One of the all-time biggest South Korean box office heavyweights, "A Tale of Two Sisters" is a horror film inspired by a fourteenth-century Korean folktale ("Rose Flower and Red Lotus"), which, since it's a piece of Korean cinema, is really violent and twisty and weird. Two young girls go to live with their father and his new wife at a house in the country (which looks, from certain angles, like the whacked-out abode from Japanese cult classic "House") and, almost immediately after, are visited by a ghostly woman. Their father, of course, is resistant to any talk about his new wife or the otherworldly visitor that seems to be harming the girls (and scaring the hell out of their dinner guests). While as stylish as anything Kim has ever done (editorially, he had gained even more bravado), the film doesn't quite work, mostly because the third act, which blends past, present, and future, as well as fantasy and reality, becomes incredibly difficult to untangle. This wouldn't have been such an issue – it is based on a fairy tale and a certain amount of dream logic shouldn't just be accepted but openly embraced – if it wasn't for the emotional undercurrents that also run through that incredibly busy third act (up until this point the movie's pacing could be conservatively be described as "glacial"). "A Tale of Two Sisters" could arguably be described as Kim's first crossover hit, which included a brief but well-regarded run in the United States, complete with an unnecessary and totally watered down western remake by DreamWorks, unimaginatively retitled "The Uninvited." [C+]
"A Bittersweet Life" (2005)
After the astronomical hometown success of "A Tale of Two Sisters," it probably would have been pretty easy for Kim to make a string of horror movies, but instead, he turned his ambitions towards crime cinema, and came up with the astounding, ass-kicking "A Bittersweet Life." The first of a string of collaborations with outrageously handsome Lee Byung-hun, who here plays a mob enforcer tasked with trailing (and possibly killing) the young girlfriend of his ruthless boss. When he refuses the task, he is hunted by not only his former boss but also a rival gang. Unrelentingly stylish (almost hypnotically so) and tense (epitomized by the scene where he squares off with a gunrunner to see who can assemble a gun the quickest), "A Bittersweet Life" is Jee-Woon's magnum crime opus, full of blood and bullets and broken hearts. What's so surprising about "A Bittersweet Life," too, is how it shifts – it goes from being the John Travolta/Uma Thurman section of "Pulp Fiction" to the last act of "The Departed" at lightning speed, and doesn't slow down to catch its breath (speaking of which, a sequence where they bury our "hero" alive will have you gasping for air). A nearly miraculous triumph that, for pure entertainment value and pop art sizzle, is almost incomparable. And after witnessing that command of the craft, it makes watching the new Kim Jee-woon action movie "The Last Stand" perplexing by how comparably anonymous it is. Meanwhile, the good name of "A Bittersweet Life" will be tainted in fresh ways soon enough – "Broken City" director Allen Hughes has his sights set on a remake. Somebody should whack that idea before it gets much further. [A]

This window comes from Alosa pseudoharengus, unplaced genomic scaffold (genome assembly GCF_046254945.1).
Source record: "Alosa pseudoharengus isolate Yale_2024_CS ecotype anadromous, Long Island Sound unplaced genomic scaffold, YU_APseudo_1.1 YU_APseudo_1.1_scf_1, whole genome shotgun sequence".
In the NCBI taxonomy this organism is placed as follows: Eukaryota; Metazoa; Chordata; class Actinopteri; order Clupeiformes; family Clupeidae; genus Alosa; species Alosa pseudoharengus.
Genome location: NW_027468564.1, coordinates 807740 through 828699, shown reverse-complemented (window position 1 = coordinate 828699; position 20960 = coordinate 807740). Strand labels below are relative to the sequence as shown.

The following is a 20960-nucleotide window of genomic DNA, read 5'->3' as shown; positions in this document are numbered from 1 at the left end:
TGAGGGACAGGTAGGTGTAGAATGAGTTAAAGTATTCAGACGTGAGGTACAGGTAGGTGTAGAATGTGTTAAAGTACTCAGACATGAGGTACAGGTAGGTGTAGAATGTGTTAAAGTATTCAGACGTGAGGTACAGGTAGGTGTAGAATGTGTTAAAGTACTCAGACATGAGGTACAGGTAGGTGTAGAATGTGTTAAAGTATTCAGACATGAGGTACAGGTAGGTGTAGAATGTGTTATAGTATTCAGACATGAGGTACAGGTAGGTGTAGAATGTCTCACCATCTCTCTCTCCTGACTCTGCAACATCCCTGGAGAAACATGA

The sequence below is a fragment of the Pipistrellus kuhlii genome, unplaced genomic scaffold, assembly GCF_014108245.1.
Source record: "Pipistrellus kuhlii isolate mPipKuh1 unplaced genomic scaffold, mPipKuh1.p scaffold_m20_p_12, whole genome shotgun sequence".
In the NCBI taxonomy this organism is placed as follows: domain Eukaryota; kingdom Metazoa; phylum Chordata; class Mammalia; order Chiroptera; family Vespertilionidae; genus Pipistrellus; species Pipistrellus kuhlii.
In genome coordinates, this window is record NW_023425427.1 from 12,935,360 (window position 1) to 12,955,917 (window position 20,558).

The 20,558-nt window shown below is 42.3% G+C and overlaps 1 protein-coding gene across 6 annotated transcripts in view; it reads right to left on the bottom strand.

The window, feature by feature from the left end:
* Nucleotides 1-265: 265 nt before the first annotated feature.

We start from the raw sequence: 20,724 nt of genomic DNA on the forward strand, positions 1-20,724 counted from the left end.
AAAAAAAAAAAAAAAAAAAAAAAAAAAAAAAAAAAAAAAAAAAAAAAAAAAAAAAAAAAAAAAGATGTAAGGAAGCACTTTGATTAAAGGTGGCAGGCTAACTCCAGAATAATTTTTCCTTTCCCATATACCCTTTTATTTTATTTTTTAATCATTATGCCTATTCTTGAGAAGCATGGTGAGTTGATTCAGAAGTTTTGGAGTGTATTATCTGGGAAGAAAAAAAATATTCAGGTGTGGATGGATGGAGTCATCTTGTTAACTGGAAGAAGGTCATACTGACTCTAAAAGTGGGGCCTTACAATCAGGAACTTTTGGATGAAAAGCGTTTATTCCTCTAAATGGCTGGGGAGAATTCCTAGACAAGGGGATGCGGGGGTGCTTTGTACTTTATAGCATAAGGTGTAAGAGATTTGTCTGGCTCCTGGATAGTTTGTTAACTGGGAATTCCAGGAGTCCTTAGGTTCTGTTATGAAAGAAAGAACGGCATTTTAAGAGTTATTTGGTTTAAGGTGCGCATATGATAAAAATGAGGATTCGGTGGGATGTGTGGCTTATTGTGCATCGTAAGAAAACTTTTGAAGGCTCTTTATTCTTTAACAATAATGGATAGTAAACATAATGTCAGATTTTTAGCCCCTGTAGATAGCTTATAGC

"The Good, The Bad, The Weird" (2008)
Sure, Mr. Tarantino is getting all sorts of credit for his lively reinvention of the western with "Django Unchained," but a few years ago Kim made a western just as explosively experimental. "The Good, The Bad, The Weird," as the title suggests, is heavily indebted to the films of Sergio Leone, pitting three cowboys – The Good (Jung Woo-sung), The Bad (Lee Byung-hun with the most anachronistic haircut in any western ever) and The Weird (Song Kang-ho) in a race to locate and unearth hidden treasure in the deserts of Manchuria. (This loot also attracts the attention of Japanese and Russian governments, adding to the levels of danger and intrigue.) From a fairly straightforward premise (it's literally a mad dash for a treasure map), Jee-Woon piles on the embellishments and embroidery, staging action sequences that are relentlessly and utterly real, beginning with the opening train heist sequence and including a number of jaw-dropping gunfights that feature more swinging than the last three "Spider-Man" movies combined. The movie climaxes with the ultimate reveal of what the treasure is (which makes perfect sense, if you only stop to think about it), one of the best twists in recent memory. "The Good, The Bad, The Weird" is a movie that is so wildly over-the-top, so crazily Kim Jee-woon-ian that a remake would be almost impossible. [B+]